It is important to remember that timeouts can happen on several different levels when running a weather API query. One level is within the querying application’s network layer. Network libraries typically have a built-in timeout which can often be adjusted using parameters. The next level is the network local to the querying application. Depending upon the local networking infrastructure, this timeout is typically caused by a device such as a proxy server, VPN, or corporate internet gateway. As a user, usually you have very little control over the configuration of these devices and timeouts.
Another potential timeout level is at the Visual Crossing Weather server itself and our load balancing system. Although you should avoid making assumptions about the exact server configuration, the timeout at the level is currently set to 120 seconds. So this is another level that can reject and fail your query if it runs for too long. Since avoiding a timeout at every level of the network chain is critical to query success, segmenting large queries into small queries that run well under every timeout in the stack is important.
Similarly, consistent query performance is useful in many applications. For example, having a combination of slow and fast queries underlying the same user interface can cause that UI to seem unpredictably sluggish and frustrate users. This is another cases where segmenting queries is an important solution. Smaller, consistently performing queries, can make an application easier to implement and more friendly to use.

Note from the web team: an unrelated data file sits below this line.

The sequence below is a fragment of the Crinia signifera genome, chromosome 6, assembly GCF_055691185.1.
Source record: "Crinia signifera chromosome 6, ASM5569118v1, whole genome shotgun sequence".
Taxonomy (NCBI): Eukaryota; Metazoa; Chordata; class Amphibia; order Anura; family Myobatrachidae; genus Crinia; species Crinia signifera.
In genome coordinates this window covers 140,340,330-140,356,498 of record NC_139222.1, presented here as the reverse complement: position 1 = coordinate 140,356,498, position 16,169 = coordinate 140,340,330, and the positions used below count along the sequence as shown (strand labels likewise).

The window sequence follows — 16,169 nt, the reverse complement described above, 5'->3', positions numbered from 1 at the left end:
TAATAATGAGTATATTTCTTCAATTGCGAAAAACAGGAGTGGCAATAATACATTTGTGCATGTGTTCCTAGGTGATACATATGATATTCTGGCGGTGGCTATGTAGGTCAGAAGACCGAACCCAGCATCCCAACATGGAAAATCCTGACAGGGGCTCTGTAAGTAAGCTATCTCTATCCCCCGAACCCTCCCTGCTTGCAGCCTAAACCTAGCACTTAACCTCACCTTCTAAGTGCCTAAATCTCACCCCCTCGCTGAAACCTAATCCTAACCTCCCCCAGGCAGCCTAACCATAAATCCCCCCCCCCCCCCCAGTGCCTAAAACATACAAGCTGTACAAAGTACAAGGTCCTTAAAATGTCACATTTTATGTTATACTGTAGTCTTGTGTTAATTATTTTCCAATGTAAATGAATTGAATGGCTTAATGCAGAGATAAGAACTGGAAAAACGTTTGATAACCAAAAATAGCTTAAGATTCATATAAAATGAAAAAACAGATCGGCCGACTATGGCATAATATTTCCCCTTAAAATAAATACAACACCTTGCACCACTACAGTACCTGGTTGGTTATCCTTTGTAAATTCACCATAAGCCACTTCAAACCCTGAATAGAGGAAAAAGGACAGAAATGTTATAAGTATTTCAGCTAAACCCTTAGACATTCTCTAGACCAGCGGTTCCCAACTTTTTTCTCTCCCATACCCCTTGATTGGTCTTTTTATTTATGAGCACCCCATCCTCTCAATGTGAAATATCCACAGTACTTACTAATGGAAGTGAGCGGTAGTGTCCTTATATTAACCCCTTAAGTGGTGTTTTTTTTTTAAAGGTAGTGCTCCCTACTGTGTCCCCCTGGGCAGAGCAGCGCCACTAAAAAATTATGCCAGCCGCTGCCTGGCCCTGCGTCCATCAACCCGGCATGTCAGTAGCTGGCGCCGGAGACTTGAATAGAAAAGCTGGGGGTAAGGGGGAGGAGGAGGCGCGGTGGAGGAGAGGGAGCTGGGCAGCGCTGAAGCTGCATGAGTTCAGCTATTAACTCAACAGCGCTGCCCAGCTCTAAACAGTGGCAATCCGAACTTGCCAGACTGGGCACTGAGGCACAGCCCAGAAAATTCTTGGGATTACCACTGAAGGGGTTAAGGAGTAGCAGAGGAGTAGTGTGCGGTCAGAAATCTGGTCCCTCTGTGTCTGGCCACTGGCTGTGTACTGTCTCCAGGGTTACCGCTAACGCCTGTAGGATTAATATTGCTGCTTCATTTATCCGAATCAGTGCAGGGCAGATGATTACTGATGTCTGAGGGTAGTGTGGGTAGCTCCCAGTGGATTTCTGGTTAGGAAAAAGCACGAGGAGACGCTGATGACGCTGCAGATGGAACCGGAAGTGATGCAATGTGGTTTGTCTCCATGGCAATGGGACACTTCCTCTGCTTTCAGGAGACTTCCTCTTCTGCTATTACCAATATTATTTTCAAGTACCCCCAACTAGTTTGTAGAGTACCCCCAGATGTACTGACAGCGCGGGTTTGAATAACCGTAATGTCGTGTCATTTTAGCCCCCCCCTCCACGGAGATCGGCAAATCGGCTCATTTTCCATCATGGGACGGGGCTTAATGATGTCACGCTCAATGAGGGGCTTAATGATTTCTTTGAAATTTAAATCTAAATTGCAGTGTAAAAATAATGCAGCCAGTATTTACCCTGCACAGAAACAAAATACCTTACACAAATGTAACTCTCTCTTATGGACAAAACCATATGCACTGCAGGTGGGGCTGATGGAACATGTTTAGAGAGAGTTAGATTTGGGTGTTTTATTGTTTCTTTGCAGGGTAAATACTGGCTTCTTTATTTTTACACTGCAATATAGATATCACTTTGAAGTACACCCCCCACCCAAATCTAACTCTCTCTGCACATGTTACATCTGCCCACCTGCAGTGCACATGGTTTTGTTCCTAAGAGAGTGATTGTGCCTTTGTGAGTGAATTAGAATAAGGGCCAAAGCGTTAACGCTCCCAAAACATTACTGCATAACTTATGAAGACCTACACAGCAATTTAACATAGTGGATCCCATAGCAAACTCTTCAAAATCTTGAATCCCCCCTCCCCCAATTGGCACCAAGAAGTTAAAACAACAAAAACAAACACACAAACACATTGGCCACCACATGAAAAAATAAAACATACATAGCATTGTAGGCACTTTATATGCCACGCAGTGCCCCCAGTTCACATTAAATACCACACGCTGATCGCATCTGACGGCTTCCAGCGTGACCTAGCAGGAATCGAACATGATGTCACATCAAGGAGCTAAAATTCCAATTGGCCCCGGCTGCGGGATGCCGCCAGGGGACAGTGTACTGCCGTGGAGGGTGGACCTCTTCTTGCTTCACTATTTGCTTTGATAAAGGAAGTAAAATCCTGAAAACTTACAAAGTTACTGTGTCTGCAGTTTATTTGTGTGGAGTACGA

Another reason to segment long weather queries is for debugging. When building a complex query, it can be easy to make a mistake. A simpler query is easier to build and less error prone. It is also easier to look at a simple query URL and understand how it works and what it is expected to return. However, a large query can return many thousands of unexpected records in a single run. So if you make a mistake, you can end up wasting thousands of results from your plan’s limit. A simpler query naturally limits the consequences from a bug.
One more reason for segmenting weather queries is easy of query execution. Since weather queries are executed by submitting a URL, there are two fundamental ways to to run the query. The most common is via an HTTPS GET query. This type of query packs the entire set of query parameters onto the URL itself and then submits that URL over the network. However, the length of URLs is limited to about 2000 characters. (The hard limit is 2048 but buffering adjustments and other corner-cutting across internet technologies and over time means that it is a good idea to allow some margin in your URLs. If you max your URL length to a full 2048 characters, there is a chance that some component in your network path will cause you problems.) The solution for the URL limit is to move from GET URL submissions to using POST. POST queries pack the parameters into the payload body of the query and thus can have a practically unlimited length. The difficulty is that POST queries are generally more difficult to configure, execute, and debug. While you can run a GET query in any web browser, POST queries require custom code. Since shorter and simpler weather queries can be run as GET queries, and this is another benefit for segmenting large weather queries.
How do I segment my weather query?
Luckily, it is usually very simple to segment a weather query into multiple, smaller queries. While the exact implementation details depend upon the technology stack being used, the tasks are the generally the same.